In Geraldo Rivera's new book, he examines the growth of the Hispanic population in the United States.
The journalist tackles the highly divisive issue of illegal immigration, specifically focusing on Hispanics. Rivera references his parents' struggle to assimilate into American culture, as well as other ethnic Americans who try to do the same.
Rivera uses "His Panic: Why Americans Fear Hispanics in the U.S." to try to explain why the immigration issue is such a sensitive one in America. Read an unedited excerpt of the book below.
First, let me tell you my father's story, just one Hispanic family among millions. Like the overwhelming majority of immigrants Hispanic otherwise, the Riveras of Puerto Rico worked hard, served our country in many different ways and made enormous efforts to assimilate, despite the obstacle of prejudice.
My dad always wanted to fit into America, his "new" country. Well, technically the country wasn't new because US citizenship had been bestowed on him and all current and future Puerto Ricans by legislation called the Jones Act in 1917. The United States had been in possession of the lovely tropical island it had conquered from Spain for only 20 years, and Cruz Rivera was just two years old, the sixth of seventeen children born to Juan and Tomása Rivera of Bayamon, Puerto Rico.
"How could you have so many children?" I remember asking my grandmother, a woman of enormous patience and good humor who wore her snow white hair pulled back contrasting dramatically with her angular, chocolate-colored face made leathery by the sun. "Times were different then," she replied in fabulous understatement, referring to their modest agrarian lifestyle in the sugarcane and coffee economy that dominated the island in the days before commonwealth. My grandfather helped manage one small operation and each child became another income earner, cutting and stacking cane watched over by a slightly older sibling.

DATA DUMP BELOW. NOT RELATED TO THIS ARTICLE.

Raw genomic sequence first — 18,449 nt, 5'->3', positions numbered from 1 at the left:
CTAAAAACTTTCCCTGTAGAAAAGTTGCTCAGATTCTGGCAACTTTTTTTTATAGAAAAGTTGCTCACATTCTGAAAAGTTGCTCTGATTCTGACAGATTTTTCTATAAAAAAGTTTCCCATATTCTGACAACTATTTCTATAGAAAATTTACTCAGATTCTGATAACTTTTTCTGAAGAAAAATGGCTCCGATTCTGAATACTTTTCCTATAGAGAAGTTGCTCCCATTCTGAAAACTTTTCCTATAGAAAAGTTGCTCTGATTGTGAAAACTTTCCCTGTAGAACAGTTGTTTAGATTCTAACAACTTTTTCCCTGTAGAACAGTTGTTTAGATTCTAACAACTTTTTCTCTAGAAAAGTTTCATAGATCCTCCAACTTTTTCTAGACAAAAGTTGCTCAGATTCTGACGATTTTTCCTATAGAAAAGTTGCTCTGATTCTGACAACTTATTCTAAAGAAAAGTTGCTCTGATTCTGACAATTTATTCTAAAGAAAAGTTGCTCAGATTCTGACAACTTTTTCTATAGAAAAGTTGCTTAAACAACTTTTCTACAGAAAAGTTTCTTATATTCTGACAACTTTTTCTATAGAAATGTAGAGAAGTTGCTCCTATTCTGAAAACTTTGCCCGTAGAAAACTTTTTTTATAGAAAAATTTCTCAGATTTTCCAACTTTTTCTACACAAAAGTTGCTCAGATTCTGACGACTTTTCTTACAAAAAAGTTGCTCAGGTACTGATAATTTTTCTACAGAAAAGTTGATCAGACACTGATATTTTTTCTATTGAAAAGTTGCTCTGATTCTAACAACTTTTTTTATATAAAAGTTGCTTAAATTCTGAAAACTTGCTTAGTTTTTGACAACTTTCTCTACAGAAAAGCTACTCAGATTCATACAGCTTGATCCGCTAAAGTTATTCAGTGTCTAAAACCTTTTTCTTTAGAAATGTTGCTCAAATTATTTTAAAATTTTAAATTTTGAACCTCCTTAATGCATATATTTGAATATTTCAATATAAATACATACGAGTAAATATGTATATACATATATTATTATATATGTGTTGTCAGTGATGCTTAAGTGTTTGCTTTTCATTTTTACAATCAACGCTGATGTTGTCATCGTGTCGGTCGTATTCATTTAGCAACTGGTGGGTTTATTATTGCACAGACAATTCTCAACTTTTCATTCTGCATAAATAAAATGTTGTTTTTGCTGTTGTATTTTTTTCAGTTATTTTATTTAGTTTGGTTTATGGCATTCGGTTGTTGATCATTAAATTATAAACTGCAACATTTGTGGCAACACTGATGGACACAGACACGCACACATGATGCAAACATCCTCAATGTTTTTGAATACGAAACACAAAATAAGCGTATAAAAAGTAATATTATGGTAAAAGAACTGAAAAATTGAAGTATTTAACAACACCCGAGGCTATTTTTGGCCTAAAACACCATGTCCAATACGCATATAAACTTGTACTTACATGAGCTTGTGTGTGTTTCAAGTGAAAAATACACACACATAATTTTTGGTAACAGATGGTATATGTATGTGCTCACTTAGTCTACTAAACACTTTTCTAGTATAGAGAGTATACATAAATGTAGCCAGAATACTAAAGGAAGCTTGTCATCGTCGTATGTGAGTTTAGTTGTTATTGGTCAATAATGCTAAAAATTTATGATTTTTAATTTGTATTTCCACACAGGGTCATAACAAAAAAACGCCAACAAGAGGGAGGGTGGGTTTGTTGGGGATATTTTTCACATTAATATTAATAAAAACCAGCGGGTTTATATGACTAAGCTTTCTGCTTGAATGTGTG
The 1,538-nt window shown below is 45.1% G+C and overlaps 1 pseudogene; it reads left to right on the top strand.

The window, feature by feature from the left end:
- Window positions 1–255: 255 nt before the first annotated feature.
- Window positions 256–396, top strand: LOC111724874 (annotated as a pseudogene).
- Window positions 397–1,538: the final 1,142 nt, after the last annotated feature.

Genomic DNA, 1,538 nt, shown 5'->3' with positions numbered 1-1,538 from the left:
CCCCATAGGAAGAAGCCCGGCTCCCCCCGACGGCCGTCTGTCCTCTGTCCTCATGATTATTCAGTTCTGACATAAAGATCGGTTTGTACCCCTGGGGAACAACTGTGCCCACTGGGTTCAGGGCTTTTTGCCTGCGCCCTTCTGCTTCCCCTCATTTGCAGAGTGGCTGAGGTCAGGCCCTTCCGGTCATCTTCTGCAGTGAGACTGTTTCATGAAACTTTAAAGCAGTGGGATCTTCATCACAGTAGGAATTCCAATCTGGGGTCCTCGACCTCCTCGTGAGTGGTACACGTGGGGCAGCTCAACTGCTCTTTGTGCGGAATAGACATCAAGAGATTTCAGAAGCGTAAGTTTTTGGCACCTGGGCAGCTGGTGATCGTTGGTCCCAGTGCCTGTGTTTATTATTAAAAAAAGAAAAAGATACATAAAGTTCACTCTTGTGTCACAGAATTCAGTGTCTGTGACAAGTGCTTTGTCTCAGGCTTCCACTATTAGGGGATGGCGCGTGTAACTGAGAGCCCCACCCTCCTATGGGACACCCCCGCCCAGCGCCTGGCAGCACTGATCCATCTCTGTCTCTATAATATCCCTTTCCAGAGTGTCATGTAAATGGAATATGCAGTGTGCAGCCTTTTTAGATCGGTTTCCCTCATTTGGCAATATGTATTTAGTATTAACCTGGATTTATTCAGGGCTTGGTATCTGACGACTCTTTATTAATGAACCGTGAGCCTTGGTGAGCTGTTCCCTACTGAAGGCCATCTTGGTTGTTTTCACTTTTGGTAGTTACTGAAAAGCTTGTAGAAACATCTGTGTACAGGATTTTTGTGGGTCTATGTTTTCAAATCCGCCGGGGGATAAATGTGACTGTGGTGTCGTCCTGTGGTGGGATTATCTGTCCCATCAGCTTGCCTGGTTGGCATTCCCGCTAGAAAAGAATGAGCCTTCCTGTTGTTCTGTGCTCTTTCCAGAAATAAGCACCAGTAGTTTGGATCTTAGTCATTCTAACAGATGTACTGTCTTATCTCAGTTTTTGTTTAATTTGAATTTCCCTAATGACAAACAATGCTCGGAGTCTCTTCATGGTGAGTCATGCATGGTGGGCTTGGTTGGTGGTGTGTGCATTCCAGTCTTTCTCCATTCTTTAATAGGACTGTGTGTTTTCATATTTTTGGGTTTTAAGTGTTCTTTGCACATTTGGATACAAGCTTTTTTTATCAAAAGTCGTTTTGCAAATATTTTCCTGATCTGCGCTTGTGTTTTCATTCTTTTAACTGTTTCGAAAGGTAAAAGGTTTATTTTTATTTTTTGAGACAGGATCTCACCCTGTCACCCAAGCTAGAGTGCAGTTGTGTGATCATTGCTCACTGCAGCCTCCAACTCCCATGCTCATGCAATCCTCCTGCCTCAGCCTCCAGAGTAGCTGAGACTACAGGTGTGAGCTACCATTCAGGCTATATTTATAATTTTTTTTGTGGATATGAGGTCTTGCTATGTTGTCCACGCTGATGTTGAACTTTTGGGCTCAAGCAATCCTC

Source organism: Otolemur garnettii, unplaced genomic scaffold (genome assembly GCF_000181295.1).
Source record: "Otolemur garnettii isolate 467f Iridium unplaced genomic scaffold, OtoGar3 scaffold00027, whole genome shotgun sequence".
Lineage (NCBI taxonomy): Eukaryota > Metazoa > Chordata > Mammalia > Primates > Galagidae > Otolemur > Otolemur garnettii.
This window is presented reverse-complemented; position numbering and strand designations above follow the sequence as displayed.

With citizenship bestowed, the new Americans were free to roam and the Puerto Rican Diaspora began, with island residents leaving their then largely rural society for the far-flung corners of the industrialized mainland United States. Most like my dad came to New York City.
When the now 21-year old Cruz arrived on board one of the New York and Porto Rico Steam Ship Company's "banana boats" in 1937 more than 50,000 of his fellow islanders lived here. The number had been higher, nearly double earlier in the decade, but the Great Depression had unleashed a torrent of bitter racism toward the newcomers who, like the immigrants of today, were thought to be stealing jobs from "real" Americans. So thousands had gone home to the island. My dad and several of his siblings were determined to stay.
He met my mom Lilly Friedman at Stewart's Cafeteria on 6th Avenue and 42nd Street. He was a counterman there; she was a pretty brunette from Jersey City who cleared dishes and waited tables. She is Jewish, he was Catholic, but he spoke English fluently, having learned as the valedictorian of his Bayamon high school. He proposed marriage, promised to convert to Judaism, (which as a lay deacon of the church he never got around to doing). He had been on the mainland for only three years and was keen on assimilating, becoming even more American.